Warehousing Images - best way?


(Craig) #1

I’ve always stored images locally so have no experience with warehousing. I understand the basic concept of warehouse images but what is the best way to do this? Some stacks offer different features if you ‘warehouse’ an image (such as Joe Workman’s Total CMS I think).

I don’t even understand what the warehousing options/requirements might be? Do I just need a path to ftp storage? Do I need a separate stack toto help set up ‘warehouse storage’. All insights and guidance would be most appreciated.


Please explain warehousing images
(tim parsons) #2

You simply upload the image to your web space via FTP, i use YummyFTP, and enter the path in Rapidweaver.

Tim


(Craig) #3

So I create a folder say where my site is housed. I name the folder ‘warehouse images’ or such and I copy the path for each image to the appropriate spot in Rapidweaver Correct?


(Paul Russam) #4

I warehouse 99.9% of all my images, let me see if I can explain my process.
1st off warehousing is simply the term thats come about for the storing of your images (and pdf etc) on a server, be it the one your site is on or another one, there’s nothing complex or clever about it.

I use Transmit to access my hosts servers, its just an FTP programme and there are others out there.
Here’s a screenshot of this site viewed in Transmit: https://infinit.io/_/37g45dT
The highlighted files are the site as exported/Published by Rapidweaver.

Now for the warehousing bit:
I create a folder called Assets and then in there I create (if needed) subfolders which contain the images/pdfs/whatever, here’s a screenshot of the Assets folder expanded https://infinit.io/_/SyaFVcU
I then right click on one of the files and select ‘Copy URL’ and I can then paste the link straight into whatever stack I’m using that supports warehousing images (99% of them)
The path will look like this: http://www.nqca.eu/assets/flags/Flag-UK.svg
And that is it.

I use the name Assets because it starts with an ‘A’ and will be at the top of the list, others use a folder starting with ‘Z’ so that it will be at the bottom, other than that we all do it essentially the same.

Easy eh?


(Craig) #5

Seems easy enough once it’s been explained :slight_smile: smile:
II’ll check out the links you so kindly included. Thanks to you both for sharing your wisdom.


#6

Once you have your folder and images uploaded, you may want to take a look at this stack. Basically just add a relative path to your folder and it creates thumbnail images, and a lightbox viewer all in one stack:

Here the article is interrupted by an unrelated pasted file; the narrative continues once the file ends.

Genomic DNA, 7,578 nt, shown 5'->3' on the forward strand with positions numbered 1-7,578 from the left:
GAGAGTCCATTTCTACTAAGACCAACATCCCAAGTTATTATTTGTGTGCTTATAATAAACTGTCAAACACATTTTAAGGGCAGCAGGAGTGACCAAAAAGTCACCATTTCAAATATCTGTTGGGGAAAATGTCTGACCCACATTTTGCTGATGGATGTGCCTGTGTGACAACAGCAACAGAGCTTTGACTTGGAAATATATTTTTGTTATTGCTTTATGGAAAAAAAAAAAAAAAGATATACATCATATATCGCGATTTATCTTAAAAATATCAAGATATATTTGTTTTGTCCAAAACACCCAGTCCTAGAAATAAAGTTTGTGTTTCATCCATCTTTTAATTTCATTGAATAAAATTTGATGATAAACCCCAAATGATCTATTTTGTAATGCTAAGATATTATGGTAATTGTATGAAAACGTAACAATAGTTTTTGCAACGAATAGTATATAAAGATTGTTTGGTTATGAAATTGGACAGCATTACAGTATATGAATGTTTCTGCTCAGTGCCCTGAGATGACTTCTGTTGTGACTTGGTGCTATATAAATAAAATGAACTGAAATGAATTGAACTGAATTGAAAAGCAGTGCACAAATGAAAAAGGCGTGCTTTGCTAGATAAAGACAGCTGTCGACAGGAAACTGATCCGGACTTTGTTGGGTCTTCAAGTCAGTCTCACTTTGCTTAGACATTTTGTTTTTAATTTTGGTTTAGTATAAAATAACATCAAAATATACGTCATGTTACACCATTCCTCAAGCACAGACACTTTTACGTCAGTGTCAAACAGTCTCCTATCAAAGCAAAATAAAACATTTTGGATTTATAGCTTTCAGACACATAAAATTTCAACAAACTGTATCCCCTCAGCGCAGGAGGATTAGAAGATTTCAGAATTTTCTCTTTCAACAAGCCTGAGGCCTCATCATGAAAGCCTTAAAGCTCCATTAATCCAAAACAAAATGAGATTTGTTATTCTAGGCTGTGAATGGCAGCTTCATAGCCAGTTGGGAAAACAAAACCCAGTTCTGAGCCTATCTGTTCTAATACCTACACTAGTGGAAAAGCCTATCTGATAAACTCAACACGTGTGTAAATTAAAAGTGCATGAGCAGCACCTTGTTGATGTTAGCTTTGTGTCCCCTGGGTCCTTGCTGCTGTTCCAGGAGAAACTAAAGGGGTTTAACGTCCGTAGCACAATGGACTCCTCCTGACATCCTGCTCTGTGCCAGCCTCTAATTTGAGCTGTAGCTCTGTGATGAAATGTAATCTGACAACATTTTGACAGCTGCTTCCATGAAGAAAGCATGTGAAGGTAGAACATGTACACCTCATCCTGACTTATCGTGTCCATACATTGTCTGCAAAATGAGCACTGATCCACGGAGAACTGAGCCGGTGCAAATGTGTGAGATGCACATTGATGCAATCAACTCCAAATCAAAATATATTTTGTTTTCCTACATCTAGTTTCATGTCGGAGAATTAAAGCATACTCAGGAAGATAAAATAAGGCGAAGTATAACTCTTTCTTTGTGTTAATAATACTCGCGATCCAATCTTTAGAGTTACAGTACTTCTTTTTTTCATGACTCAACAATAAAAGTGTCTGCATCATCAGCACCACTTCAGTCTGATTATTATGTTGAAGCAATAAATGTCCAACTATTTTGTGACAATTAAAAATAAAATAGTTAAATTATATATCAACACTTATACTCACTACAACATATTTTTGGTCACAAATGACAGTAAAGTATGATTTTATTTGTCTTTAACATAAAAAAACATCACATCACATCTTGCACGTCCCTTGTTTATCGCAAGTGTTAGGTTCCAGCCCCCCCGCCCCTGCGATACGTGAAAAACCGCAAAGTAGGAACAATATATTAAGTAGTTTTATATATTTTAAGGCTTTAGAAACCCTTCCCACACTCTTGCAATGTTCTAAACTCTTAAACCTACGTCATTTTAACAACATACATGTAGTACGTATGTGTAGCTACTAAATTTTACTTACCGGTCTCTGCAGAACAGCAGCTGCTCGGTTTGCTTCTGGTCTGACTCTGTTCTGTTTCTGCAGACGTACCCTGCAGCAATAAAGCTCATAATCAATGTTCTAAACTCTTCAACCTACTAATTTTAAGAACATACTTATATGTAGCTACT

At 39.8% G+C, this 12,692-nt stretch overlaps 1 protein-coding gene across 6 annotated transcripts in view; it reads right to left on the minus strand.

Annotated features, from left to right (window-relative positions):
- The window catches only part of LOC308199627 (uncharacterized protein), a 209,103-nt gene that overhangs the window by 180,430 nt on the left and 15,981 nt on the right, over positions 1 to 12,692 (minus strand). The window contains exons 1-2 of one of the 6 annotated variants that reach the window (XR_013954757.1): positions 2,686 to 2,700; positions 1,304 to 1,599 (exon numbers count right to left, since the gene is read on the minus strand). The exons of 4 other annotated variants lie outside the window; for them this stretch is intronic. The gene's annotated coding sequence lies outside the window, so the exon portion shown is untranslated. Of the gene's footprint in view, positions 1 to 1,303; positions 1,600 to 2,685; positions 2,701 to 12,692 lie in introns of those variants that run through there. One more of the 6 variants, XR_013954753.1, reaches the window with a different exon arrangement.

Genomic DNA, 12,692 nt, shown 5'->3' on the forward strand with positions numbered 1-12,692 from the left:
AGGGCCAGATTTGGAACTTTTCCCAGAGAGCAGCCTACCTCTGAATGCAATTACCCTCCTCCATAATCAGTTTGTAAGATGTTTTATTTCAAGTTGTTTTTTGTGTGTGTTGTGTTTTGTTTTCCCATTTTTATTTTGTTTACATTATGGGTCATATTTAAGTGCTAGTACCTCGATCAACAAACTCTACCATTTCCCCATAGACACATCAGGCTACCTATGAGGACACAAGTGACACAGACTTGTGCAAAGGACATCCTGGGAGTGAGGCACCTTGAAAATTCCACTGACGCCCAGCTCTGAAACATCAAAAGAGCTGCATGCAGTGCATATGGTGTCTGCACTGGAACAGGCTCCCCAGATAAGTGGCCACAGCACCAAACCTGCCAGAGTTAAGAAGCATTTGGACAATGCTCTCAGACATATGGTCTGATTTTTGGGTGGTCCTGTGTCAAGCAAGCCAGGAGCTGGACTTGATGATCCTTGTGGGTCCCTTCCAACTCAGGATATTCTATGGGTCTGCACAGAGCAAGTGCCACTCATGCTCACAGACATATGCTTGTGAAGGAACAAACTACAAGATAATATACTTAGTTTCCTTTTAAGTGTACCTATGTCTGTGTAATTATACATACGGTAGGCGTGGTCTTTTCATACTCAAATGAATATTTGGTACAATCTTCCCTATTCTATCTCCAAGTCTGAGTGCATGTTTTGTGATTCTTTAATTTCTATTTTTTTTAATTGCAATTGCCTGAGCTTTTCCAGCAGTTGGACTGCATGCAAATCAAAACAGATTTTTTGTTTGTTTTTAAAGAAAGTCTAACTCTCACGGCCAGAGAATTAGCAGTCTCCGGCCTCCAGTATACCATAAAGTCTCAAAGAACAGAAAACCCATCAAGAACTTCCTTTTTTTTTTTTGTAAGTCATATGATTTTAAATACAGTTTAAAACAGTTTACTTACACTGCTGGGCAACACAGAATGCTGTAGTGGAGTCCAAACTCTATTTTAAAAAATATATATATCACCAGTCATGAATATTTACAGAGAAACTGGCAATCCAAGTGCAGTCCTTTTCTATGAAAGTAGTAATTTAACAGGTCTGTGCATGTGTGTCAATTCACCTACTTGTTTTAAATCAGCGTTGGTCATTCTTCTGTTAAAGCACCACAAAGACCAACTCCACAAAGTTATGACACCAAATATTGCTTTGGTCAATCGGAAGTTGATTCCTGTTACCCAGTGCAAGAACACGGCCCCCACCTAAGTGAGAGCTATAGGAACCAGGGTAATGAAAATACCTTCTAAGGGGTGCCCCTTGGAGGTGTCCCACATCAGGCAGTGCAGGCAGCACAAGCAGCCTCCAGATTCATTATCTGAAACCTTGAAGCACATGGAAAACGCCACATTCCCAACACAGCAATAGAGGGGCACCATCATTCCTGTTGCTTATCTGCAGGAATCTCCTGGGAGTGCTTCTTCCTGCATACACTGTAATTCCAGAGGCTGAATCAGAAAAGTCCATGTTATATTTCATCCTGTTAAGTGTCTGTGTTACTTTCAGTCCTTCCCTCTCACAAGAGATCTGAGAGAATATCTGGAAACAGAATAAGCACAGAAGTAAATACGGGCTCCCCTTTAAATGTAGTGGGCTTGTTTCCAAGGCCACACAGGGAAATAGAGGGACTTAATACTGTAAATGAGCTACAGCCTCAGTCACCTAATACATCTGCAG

https://stacks4stacks.com/progallery/


(webcore) #7

I’ve been doing this for a while (warehousing images in an “Assets” folder on my server), however there’s still some issues with this approach. You must enter an absolute path to the files. This is not ideal for two reasons:

  • it’s painful to enter it endless times if you write css or use html code (HTML stack) and is prone to errors
  • If you use another folder to develop you site (besides the public one), you have to update all the paths in the html/css code you use every time you move the site from the development folder to the public folder

Using relative paths circumvent those limitations however the images will not appear in Preview mode inside RapidWeaver. The only solution i’m seeing (not tested yet) is to move the assets folder to a subdomain and use absolute paths in the code so the images can be previewed inside Rapidweaver. Is there anyone using this solution? Any issues?


(Gary) #8

I cannot imagine building a site without using warehoused images unless I wanted to:

  1. Enlarge the size of my RW file and slow down loading, saving and Publish times
  2. Slow down the loading of sites with duplicate images or icons by not taking advantage of browser caching
  3. Lose track of the name of images loaded into RW
  4. Prohibit me from using minuscule sized razor sharp SVG images
  5. Prohibit me from live editing multiple SVG images using only a text editor
  6. Making quick backups of all images used in a site
  7. Edit multiple similar images in RW or live by making one change
  8. Make quick changes in published sites (preview or edit also) by swapping out one image and not needing to Preview again.
  9. Speed up development and prototyping time.
  10. Improve SEO by naming images

The list goes on and on. If none of that is interesting, then avoid warehousing.

In about 18 months of using warehoused images with RW I have never found a draw back or problem and all you need is an FTP program and can even use the free CyberDuck FTP App. Further, I avoid any stack that doesn’t support warehousing.